function start(){
  this.enableTouch();
}

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entity()

Returns the Entity object of this script node.

function start(){
  let ent = this.entity();
  ent.setPosition(0, 1, 0);
}

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init()

init() is called when the entity is initialized. This happens only once.

function init(){
  // Called when the entity is initialized.
}

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log(value)

Outputs a message to the console (displayed on the right side of the Preview window). You can use this to debug your code by logging variables. Works the same as console.log() in a normal JavaScript context.

let myString = "world!";
log("Hello ", myString); // output: Hello world!
let x = 5;
log("Value of x=", x); // output: Value of x=5

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requested(name, value, sender)

This function is tied to the purple circle on the right side of some nodes. It’s a way to pass information without using signals. One way you could use it is to connect the purple circle of one script node to an input connection on another script node. This can help you keep code organized and make it easier to see how information is getting passed around visually. The information from the reference() function of the first script node will be sent to the second one whenever the second one calls this.attribute(‘Input’);.

// Script1
let health = 5;
function requested(name, value, sender) {
  return health;
  }
}
// Script2
function start() {
  log(this.attribute("InputHealth") // logs: 5
  }
}

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scene()

Returns the Scene object.

function signal(name, value){
  // search for objects with the name passed from the signal.
  if(name == 'Object' && value){
    let scene = this.scene();
    let objs = scene.find(value);
  }
}

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signal(name, value)

An entity’s signal() function is called upon receiving a signal from an input connection.
Input connections are added to a script node by clicking the “+” button on the left side of the node.

string name The name of the input connection.
value The data received through the signal. This can be any data type; string, number, boolean, object, etc.
string sender Which node sent the signal.

function signal(name, value, sender){
  if(value) { //value is a boolean in this case
        let amount = this.attribute('Amount');
        this.scene().addScorePoint( amount );
    }
}

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start()

start() is called after all inits on other objects are called.

function start(){
  // Called after all inits on other objects are called.
}

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touchBegin(point)

Triggered when the player touches the screen. To add custom behavior when a player touches the screen, you’ll need to add this function to your script, as in the example below.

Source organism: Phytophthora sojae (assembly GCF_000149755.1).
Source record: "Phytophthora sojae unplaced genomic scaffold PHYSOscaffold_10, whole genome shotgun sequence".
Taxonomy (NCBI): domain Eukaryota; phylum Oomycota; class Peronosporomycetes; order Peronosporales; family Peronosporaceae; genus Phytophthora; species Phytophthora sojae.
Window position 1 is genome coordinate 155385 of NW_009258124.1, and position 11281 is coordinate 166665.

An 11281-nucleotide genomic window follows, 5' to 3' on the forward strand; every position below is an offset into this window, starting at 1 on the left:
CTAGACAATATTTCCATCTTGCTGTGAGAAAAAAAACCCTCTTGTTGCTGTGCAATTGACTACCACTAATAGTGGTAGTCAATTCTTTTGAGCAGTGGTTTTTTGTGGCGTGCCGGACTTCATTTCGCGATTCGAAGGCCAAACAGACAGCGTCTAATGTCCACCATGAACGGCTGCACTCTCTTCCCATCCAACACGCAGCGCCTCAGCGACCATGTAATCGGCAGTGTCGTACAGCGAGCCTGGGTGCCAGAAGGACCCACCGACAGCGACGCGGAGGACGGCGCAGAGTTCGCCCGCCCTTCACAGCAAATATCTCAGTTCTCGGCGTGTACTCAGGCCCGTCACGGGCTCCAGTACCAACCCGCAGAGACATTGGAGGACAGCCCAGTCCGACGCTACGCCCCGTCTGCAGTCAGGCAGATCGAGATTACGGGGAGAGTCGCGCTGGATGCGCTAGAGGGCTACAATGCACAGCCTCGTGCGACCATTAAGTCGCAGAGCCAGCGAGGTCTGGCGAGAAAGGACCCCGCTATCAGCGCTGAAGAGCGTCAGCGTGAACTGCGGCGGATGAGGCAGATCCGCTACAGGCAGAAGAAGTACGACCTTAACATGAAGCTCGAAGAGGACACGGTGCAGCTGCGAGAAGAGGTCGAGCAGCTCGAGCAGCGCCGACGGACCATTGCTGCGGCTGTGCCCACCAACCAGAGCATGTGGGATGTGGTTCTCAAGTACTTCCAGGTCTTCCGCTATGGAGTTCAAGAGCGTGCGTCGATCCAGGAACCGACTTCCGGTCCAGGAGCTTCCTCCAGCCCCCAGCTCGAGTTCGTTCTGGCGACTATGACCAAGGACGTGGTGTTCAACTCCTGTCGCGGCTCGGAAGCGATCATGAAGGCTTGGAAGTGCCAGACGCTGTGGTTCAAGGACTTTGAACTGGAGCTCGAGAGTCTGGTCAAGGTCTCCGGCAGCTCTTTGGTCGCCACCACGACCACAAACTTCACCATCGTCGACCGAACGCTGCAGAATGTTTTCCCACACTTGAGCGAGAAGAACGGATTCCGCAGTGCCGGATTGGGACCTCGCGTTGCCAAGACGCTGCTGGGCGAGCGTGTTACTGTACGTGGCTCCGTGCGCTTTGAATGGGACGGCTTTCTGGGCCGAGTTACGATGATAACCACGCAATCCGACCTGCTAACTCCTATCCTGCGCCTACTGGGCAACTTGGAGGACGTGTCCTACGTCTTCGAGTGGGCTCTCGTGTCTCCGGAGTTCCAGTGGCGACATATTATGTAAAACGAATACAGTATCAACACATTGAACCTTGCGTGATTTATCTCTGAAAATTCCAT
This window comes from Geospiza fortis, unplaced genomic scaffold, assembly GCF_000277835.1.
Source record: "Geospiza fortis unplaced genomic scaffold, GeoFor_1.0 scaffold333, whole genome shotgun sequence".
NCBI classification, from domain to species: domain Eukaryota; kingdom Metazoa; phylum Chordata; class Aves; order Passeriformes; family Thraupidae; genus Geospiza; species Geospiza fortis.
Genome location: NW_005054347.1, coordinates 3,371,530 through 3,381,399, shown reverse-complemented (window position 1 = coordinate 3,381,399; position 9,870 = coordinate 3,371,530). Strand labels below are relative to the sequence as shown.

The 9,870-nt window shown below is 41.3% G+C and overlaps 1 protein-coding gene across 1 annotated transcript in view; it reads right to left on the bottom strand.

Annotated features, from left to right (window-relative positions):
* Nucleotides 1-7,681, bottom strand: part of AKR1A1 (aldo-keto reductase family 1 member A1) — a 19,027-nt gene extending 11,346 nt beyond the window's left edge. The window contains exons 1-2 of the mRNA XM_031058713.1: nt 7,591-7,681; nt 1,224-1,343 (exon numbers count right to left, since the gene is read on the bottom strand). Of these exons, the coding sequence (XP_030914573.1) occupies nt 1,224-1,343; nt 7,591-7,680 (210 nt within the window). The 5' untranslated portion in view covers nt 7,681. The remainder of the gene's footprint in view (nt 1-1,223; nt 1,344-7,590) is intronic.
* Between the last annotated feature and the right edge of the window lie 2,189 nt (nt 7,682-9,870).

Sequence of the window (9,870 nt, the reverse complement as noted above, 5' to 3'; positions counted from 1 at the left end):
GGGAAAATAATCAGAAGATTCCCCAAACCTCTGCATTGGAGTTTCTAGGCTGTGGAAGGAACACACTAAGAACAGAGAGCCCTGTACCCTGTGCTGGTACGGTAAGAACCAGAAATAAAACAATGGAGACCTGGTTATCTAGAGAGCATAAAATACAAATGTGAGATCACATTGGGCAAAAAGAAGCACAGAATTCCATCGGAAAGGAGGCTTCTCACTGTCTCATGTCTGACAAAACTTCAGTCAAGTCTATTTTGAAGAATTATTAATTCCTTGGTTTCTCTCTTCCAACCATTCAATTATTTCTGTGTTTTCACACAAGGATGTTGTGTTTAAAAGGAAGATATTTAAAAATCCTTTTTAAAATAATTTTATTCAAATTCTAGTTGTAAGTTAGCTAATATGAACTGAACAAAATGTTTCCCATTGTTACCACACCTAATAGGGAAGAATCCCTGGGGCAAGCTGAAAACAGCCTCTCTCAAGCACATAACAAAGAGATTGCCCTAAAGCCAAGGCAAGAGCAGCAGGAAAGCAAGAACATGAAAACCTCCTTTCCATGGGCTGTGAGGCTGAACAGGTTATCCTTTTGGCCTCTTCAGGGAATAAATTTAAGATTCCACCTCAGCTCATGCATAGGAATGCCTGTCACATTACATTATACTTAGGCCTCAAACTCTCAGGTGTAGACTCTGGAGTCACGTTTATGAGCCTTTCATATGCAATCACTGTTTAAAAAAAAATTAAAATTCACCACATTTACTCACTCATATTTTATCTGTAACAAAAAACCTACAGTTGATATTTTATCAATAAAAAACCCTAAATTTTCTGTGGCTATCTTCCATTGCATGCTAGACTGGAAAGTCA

Parameters

object point – {x, y} coordinates of where the user touched on the screen. Screen coordinates start at {0, 0} in the upper left corner of the screen, going up to the resolution chosen ({640, 1136} for iPhone 5, for example).

Returns

boolean swallowed If your touchBegin() function returns true, other touch events will lower priority will not receive the touch event.

function touchBegan(point){
  originalPos = this.entity().position();
  this.entity().setPosition(point.x, point.y, originalPos.z);
  return true; 
}
component.touchBegan = touchBegan;

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touchEnd()

Triggered when the player lifts their finger. To add custom behavior when a player touches the screen, you’ll need to add this function to your script, like in the example below.

function touchEnded(){
  if (this.entity().position().x > 500){
    //invalid position, return to original spot
    this.entity.setPosition(originalPosition);
  }
}
component.touchEnded = touchEnded;

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touchMove(point)

Triggered when the player moves their finger. To add custom behavior when a player touches the screen, you’ll need to add this function to your script, like in the example below.

Parameters

point – {x, y} coordinates of where the user moved their finger on the screen. Screen coordinates start at {0, 0} in the upper left corner of the screen, going up to the resolution chosen ({640, 1136} for iPhone 5, for example).

function touchMove(point){
  this.entity().setPosition(point.x, point.y, originalPos.z);
}
component.touchMove = touchMove;

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ui()

Returns the Ui object connected to this 3D world on the mind map.

Returns

Ui the UI object connected to this 3D world on the mind map

let ui = this.ui();
let buttons = ui.find('Start Game');

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update(dt)

An entity’s update() function is called every frame.
Putting complex logic in this function can negatively affect performance.

number dt Delta time, in seconds. The elapsed time since the last call to update().

function update(dt){

}